An asteroid collision moved the moon’s north and south poles about 186 miles over a period of 4.25 billion years.

In a new study, scientists reveal that ancient collisions with asteroids moved the moon’s north and south arches about 186 miles.

A team at NASA’s Goddard Space Flight Center in Maryland used computer simulations to erase thousands of craters from the moon’s surface — as if they were going back in time to 4.25 billion years when craters didn’t exist.

Their work led them to discover that asteroid collisions caused the poles to ‘wander’ by 10 degrees in latitude, or about 186 miles. To put that in perspective, the moon’s total diameter is 2,159 miles.

These wandering plumes could teach scientists more about the poles, which are considered more valuable regions because of the frozen water that has been discovered there.

In a new study, scientists reveal that ancient collisions with asteroids moved the moon’s north and south arches about 186 miles.

A team at NASA's Goddard Space Flight Center in Maryland used a computer simulation

A team at NASA’s Goddard Space Flight Center in Maryland used computer simulations to “erase” thousands of craters from the surface of the Moon. GRAIL GRGM1200B (left) and GRGM1200B gravity model with 5,197 crater gravity anomalies (right) removed

Their work led them to discover that asteroid collisions caused the poles to 'wander' by 10 degrees in latitude, or about 186 miles.  To put that in perspective, the total diameter of the moon is 2,159 miles

Their work led them to discover that asteroid collisions caused the poles to ‘wander’ by 10 degrees in latitude, or about 186 miles. To put that in perspective, the total diameter of the moon is 2,159 miles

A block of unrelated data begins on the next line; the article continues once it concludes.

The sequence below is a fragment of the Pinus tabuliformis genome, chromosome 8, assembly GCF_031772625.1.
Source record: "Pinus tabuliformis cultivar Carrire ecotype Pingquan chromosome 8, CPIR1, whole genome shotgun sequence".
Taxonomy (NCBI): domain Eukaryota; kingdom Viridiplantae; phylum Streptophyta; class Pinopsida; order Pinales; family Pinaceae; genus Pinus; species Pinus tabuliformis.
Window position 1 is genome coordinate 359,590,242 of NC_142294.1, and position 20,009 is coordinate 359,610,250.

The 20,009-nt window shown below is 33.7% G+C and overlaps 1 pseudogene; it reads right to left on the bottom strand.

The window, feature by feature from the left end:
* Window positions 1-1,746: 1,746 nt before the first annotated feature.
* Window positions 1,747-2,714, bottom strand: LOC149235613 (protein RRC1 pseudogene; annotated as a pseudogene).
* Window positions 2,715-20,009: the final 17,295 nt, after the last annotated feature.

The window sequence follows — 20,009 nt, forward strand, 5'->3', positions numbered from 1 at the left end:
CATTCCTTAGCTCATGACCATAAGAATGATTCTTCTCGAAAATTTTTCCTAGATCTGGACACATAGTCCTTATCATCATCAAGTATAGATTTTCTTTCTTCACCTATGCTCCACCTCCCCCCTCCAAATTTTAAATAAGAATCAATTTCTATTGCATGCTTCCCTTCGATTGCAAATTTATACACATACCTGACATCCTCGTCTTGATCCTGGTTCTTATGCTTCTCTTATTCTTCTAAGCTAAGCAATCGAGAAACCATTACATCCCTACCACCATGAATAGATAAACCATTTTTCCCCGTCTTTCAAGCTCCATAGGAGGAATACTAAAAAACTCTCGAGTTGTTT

“Based on the history of the moon’s craters, it appears that polar wandering was moderate enough for water near the poles to remain in the shadows and enjoy stable conditions above billions,” Vishnu Viswanathan, a NASA Godard scientist who led the study, said in a statement. of years.

Asteroid impacts etch mass and leave depressions in the surface, or pockets of lower mass, but the Moon will reorient itself to bring those pockets toward the poles — bringing regions of higher mass toward the equator by centrifugal force.

As noted by NASA in a blog post, this is the same force that causes pizza dough to expand when tossed by a chef and swirled in the air.

‘If you look at the moon with all these craters, you can see the ones in the gravitational field data,’ said David Smith, principal investigator for the Lunar Orbiter Laser Altimeter. I thought, “Why can’t I just take one of those pits and suck it in, and completely remove the signature?”

Top left: Hammer projection map centered at 270° E showing the irregular distribution of craters 20–150 km in diameter.  Above, right: the lunar gravitational anomaly map expanded to the order of 650

Top left: Hammer projection map centered at 270° E showing the irregular distribution of craters 20–150 km in diameter. Above, right: the lunar gravitational anomaly map expanded to the order of 650

The study comes as NASA's massive, trapped Artemis 1 rocket (above) faces a freeze test this week and a possible launch attempt - pending multiple conditions - during a 70-minute window on September 27 with backup in October.  2